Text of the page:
Gideon v. Wainwright
Significance: In this landmark case, the Supreme Court ruled that counsel must be provided for indigents accused of serious crimes.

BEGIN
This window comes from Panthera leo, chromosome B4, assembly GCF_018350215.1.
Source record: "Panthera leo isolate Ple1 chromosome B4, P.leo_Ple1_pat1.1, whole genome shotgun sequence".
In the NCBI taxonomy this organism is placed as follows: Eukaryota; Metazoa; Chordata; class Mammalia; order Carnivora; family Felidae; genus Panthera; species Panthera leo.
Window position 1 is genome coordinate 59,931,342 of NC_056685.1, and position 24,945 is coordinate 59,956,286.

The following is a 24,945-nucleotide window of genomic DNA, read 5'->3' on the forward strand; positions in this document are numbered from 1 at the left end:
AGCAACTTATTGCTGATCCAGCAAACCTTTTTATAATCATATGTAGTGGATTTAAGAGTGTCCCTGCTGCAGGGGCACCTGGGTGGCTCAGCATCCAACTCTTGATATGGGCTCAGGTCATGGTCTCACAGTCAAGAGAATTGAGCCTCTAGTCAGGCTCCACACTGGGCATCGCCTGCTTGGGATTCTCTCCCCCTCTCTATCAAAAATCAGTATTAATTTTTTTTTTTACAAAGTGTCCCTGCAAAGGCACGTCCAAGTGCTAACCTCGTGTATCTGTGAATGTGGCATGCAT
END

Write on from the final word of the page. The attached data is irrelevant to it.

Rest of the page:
Clarence Earl Gideon had convictions for petty crimes as a young man but no criminal convictions when he was arrested for breaking into a poolroom to steal coins and beverages. He requested an attorney be appointed for him, but the judge declined because Florida state law provided court- appointed attorneys only in capital cases. Although Gideon represented himself perhaps better than the average layperson, he was convicted and sentenced as a habitual criminal to five years in prison. While in prison, he filed an in forma pauperis (pauper's) petition for a writ of habeas corpus. In Betts v. Brady (1942), the Supreme Court required that states provide counsel only if special circumstances existed, but many states had developed legislation that provided court-appointed counsel for indigents. After 1951, the Court had consistently found “special circumstances” in every case involving states that failed to provide counsel for indigents, and many believed the Betts holding was ripe to be overturned. The Court appointed a well-known Washington, D.C., lawyer, Abe Fortas, who later became a Supreme Court justice, to represent Gideon. Fortas obtained a broad overturning of the Betts ruling. The Court unanimously reversed earlier decisions, including Betts v. Brady, that allowed states to fail to provide counsel to indigents accused of serious crimes by applying the Sixth Amendment to the states through incorporation. When the case was returned to Florida, a newly appointed local attorney successfully attacked the prosecution's case and demonstrated the wisdom of the Court's requirement by showing that the most likely perpetrators of the crime were the very witnesses the prosecution had called against Gideon. Gideon laid the ground work for the far more controversial Escobedo v. Illinois (1964) and Miranda v. Arizona (1966), which involved police interrogations without the presence of legal counsel.